Tied to a cross, feet burning, finger cut off, head in a vise, watching pregnant women raped and split apart by knives and riding in a limousine to accept an Academy Award--all in less than a decade for Haing Ngor (the Westernized version of his Cambodian name).
Everything about his life is incredible and yet oh so painfully the fact. Ngor is remembered by some as the Cambodian actor who played the part of a fellow Cambodian, Dith Pran, in the movie "The Killing Field." Others remember Ngor as the doctor who himself survived the Cambodian autogenocide and became an award-winning actor. Others still remember his performance as opening the doors of popular Western consciousness to the admission that a terrible, terrible thing had happened in a gentle country far away.
Ngor's autobiography, "Haing Ngor, a Cambodian Odyssey" is profound, peculiar, political, personal, proud and petulant. It is a fascinating story and a painful read.
Ngor, the self-described hot-tempered, self-indulgent doctor from a wealthy Chinese-Khmer family, would be a complex and difficult man in any culture. He is also a survivor of Cambodia in its final agony, a survivor the bestiality of the Khmer Rouge, of the escape route to Thailand, of pirates, of refugee camps, of the loss of most of his family, his culture, but strangely enough, not of his aspirations.
The story is about Ngor, about his temperament, about his life and tortures and loves, about the history and politics of Cambodia, about his opinions, about his judgments and about human nature and Southeast Asia. It is also a love story, the story of a man who lived through hell in spite of or because of his faults and failings. If there were not "The Killing Fields," his story would be made into a movie and if Cambodia was of as much interest to movie makers as Germany or England or the United States or Israel, it would be.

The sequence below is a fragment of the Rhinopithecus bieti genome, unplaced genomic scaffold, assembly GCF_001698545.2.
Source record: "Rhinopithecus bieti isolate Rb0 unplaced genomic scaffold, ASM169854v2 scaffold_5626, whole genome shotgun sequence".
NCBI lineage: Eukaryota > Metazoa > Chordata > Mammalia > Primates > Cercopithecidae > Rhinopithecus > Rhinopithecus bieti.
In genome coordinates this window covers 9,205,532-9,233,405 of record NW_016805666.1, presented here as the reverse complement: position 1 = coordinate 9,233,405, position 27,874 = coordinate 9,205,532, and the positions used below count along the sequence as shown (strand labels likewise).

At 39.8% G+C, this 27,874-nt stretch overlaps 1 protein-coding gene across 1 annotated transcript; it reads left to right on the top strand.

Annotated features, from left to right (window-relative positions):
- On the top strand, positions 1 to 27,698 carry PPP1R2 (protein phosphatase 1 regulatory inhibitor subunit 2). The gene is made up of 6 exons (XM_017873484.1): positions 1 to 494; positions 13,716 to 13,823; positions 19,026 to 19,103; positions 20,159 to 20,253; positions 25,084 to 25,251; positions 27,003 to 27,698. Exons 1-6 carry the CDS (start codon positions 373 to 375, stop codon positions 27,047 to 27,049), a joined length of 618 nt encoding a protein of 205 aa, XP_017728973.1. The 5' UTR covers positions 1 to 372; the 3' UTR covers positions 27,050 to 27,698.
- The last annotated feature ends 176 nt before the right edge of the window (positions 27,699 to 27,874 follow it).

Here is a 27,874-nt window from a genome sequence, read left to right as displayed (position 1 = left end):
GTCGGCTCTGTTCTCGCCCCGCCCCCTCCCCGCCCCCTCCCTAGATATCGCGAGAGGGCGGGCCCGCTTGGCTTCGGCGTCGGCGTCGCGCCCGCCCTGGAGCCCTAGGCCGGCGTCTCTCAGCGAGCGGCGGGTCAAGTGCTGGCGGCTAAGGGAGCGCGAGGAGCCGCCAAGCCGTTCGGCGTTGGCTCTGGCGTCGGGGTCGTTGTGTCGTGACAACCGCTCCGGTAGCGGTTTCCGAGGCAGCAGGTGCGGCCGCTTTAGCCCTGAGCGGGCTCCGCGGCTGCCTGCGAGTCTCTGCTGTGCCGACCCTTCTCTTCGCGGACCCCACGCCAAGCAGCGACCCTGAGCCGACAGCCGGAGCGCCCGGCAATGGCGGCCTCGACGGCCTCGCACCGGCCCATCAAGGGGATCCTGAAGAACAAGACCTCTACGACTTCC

During the four years from 1975-79 that he was a "war slave" in Cambodia, Ngor pretended that he had been a taxicab driver, not a doctor, not a wealthy businessman in pre-Khmer Rouge days. Acting saved his life. If he had not acted the part of a taxi driver, he would have been killed as all educated, professional people not in the Khmer Rouge were executed.
Haing Ngor did not survive because he was a saint or above the human passion for self-preservation. He describes his temper, alludes to his machismo and sexual triumphs and by his own admission, as a doctor, he let a man die on the operating table while he escaped the Khmer. The expectant mother of his child died in his arms because he was unable or did not practice his medical skills on her at the final hour.
How in God's name did he survive three mind- and body-numbing experiences with the soulless Khmer Rouge--probably the only man to do so? How did it come to be that he is the visible representation in the public world today of survival in the midst of mindlessness? Was it really "karma," as he describes it? Although these questions are addressed in the book (co-written with Roger Warner who is the author of "Invisible Hand," a book on the illicit drug trade and who is described only as a free-lance journalist that Ngor met in Thailand) they are not really explored for the serious reader of autobiography. The story and the political importance of the story overtake what might have been a more reflective approach.
Ngor is a theological question, an individual human, transparent and at the same time an enigma. And his life reminds all mankind that the horrors of the Inquisition and the Holocaust do not belong to another day or time. He reminds and recounts, he is graphic and visual and factual, he lays his life bare to the eyes of interested and uninterested non-believers. This is a most profound undertaking.
Ngor's book is not the best history of Cambodia. "When the War Was Over" by Elizabeth Becker holds that distinction. Nor is it the most literary of Cambodian survivors tales. "The Stones Cry Out" by Molyda Szymusiak wears that hard-earned laurel. Yet Ngor's story itself is so riveting, horrifying, so triumphantly Western, so essential to our understanding of history and of the minds and souls and the needs of the age that it deserves, because of its circumstances and the questions that it raises, to be considered as one of the more important autobiographies of our time.
Ngor's politics are frank, laudably candid, not uniquely his and worth noting in a time when the future of Cambodia is still at stake. Ngor says that the former king, then prime minister and prince, then Chinese puppet, now "bending in the breeze," (as the Thais like to say about how to survive politically in Southeast Asia) Sihanouk, was unliked by the Americans because "he wouldn't let U.S. troops come openly into Cambodia to fight the North Vietnamese."